voucher recipients in the Northeast were successful in finding housing =
only 53=20
percent of the time in 1999. <BR><BR>Of the six unnamed Rhode Island =
housing=20
authorities that participated in the study, four of them had voucher =
recipient=20
success rates of less than 50 percent. <BR><BR>Steve O'Rourke, executive =

director of the Providence Housing Authority, said his agency does not =
have high=20
voucher return rates. O'Rourke said a smaller number -- between 10 =
percent and=20
15 percent -- of the vouchers they give out are returned, but that most =
people=20
are able to use the subsidized rent vouchers. <BR><BR>Still, O'Rourke =
agrees,=20
"There is a problem of [not enough] affordable housing right now."=20
<BR><BR>Whereas, in the past, it took recipients two or three weeks to =
find an=20
apartment, the current apartment search is taking an average of 85 days, =

according to Providence Housing Authority figures. <BR><BR>Housing =
advocates say=20
the crisis has forced residents to live in substandard conditions or =
forced=20
low-wage earners to accept apartments with unaffordable rents. =
<BR><BR>"I=20
personally don't know how they [make ends meet]," said Keezer, a single =
mother=20
who lives in Fall River, and pays $500 for a three-bedroom apartment. =
"I've=20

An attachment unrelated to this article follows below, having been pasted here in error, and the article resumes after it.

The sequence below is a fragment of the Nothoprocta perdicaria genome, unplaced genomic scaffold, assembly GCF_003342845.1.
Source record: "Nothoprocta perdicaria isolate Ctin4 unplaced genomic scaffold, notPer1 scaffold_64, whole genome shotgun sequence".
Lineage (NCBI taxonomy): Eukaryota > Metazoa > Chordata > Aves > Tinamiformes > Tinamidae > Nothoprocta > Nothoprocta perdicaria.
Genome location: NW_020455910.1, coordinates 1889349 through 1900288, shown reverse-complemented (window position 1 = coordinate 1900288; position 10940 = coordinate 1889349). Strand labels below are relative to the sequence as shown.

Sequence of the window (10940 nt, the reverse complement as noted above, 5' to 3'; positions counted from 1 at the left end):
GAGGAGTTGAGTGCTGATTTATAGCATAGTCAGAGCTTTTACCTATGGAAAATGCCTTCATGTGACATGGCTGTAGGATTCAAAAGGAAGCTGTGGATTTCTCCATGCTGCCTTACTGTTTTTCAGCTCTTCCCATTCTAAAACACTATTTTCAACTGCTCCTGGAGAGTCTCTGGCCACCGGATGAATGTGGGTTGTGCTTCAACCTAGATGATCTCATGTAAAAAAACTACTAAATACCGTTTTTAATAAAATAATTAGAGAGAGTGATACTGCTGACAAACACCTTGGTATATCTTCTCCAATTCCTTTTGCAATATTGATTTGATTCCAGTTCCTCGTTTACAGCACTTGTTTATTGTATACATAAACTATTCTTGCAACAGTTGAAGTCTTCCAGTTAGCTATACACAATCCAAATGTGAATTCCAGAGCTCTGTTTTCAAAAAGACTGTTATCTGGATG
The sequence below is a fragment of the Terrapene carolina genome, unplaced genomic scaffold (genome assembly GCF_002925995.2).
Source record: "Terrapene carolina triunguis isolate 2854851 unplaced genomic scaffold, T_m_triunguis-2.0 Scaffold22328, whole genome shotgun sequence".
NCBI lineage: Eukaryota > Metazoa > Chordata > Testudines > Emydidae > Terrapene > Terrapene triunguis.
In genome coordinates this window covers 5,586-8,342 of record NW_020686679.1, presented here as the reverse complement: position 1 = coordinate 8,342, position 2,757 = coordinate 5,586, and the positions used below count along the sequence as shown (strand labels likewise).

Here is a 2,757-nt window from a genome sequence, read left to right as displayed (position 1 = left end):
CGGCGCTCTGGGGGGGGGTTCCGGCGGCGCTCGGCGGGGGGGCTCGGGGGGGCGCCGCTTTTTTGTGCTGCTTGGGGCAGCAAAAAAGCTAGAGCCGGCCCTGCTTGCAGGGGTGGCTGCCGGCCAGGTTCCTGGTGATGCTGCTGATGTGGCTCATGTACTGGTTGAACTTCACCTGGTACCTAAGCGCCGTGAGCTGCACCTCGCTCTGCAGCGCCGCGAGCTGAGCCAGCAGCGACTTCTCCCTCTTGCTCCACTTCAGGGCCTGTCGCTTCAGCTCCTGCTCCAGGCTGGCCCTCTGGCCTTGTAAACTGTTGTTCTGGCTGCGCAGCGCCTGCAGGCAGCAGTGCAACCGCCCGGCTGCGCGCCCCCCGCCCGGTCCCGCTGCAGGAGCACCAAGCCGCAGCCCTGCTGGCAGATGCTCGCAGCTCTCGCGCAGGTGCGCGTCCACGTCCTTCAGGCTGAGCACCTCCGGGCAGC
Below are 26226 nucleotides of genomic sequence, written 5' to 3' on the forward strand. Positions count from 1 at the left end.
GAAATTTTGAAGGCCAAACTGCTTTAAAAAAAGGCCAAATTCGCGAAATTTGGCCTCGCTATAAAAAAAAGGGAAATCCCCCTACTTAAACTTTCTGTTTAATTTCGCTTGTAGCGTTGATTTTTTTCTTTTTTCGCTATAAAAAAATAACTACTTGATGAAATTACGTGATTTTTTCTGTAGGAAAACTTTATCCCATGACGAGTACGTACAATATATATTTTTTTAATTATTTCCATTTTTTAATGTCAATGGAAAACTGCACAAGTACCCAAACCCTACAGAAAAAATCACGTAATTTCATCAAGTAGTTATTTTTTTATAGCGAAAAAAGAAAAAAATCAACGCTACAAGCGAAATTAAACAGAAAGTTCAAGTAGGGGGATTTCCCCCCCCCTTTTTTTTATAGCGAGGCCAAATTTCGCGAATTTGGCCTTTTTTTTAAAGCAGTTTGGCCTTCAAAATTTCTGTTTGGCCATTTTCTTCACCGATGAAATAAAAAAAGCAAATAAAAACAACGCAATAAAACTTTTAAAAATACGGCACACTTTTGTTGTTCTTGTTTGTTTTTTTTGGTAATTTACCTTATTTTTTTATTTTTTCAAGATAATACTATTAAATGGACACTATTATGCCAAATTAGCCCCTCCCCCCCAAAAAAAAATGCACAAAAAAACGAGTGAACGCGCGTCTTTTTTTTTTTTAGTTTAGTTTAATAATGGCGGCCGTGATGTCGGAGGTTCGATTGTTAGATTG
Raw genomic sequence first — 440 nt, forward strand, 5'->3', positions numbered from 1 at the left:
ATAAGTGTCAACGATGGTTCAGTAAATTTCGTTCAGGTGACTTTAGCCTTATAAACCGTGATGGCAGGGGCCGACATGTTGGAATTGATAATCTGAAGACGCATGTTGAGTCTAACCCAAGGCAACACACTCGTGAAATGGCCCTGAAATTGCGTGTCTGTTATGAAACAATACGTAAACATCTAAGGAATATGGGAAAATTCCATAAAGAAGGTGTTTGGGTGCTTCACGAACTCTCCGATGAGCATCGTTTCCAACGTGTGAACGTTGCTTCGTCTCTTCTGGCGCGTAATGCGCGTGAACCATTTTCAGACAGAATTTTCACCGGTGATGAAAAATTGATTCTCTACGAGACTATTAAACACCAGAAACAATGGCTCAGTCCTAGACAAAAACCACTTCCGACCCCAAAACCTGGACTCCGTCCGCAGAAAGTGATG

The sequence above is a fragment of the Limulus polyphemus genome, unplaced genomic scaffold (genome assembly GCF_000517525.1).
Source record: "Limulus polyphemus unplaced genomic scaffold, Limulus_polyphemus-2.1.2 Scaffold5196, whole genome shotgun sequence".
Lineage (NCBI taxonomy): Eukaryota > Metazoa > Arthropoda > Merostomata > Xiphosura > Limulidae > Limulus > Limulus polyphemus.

talked to single mothers who end up paying 70 to 80 percent of their =
income on=20
housing." <BR><BR>Chris Barnett, of Rhode Island Housing and Mortgage =
Finance,=20
said tens of thousands of Rhode Islanders are "barely making it" every =
month,=20
typically because they earn the $5.65 minimum wage or less than $8 an =
hour.=20
<BR><BR>Barnett noted that the housing crisis touches more than just the =
state's=20
poorest residents. It now includes low-wage earners who work in day-care =

centers, coffee shops, restaurants, retail stores, landscaping and =
customer=20
service. <BR><BR>A study by the National Low-Income Housing Coalition, =
released=20
in September, found that with two-bed apartment rents averaging $638 in =
Rhode=20
Island, a minimum-wage earner would have to work 87 hours a week in =
order for=20
that apartment to be considered "affordable." <BR><BR>Or, at the current =
rent=20
rates, a worker would have to earn $12 per hour in order to afford the =
market=20
rate, the study found. <BR><BR>Affordability is defined as costing no =
more than=20
30 percent of the renter's income. <BR><BR>While Rhode Island Housing =
helps fund=20
the renovation or construction of some 200 to 300 units "in a good =
year," those=20
numbers do not go far enough in easing the housing crisis, Barnett said. =

<BR><BR>"There are not enough affordable housing apartments for everyone =
making=20
$6, $7, $8 an hour," he said. <BR></FONT></DIV></BODY></HTML>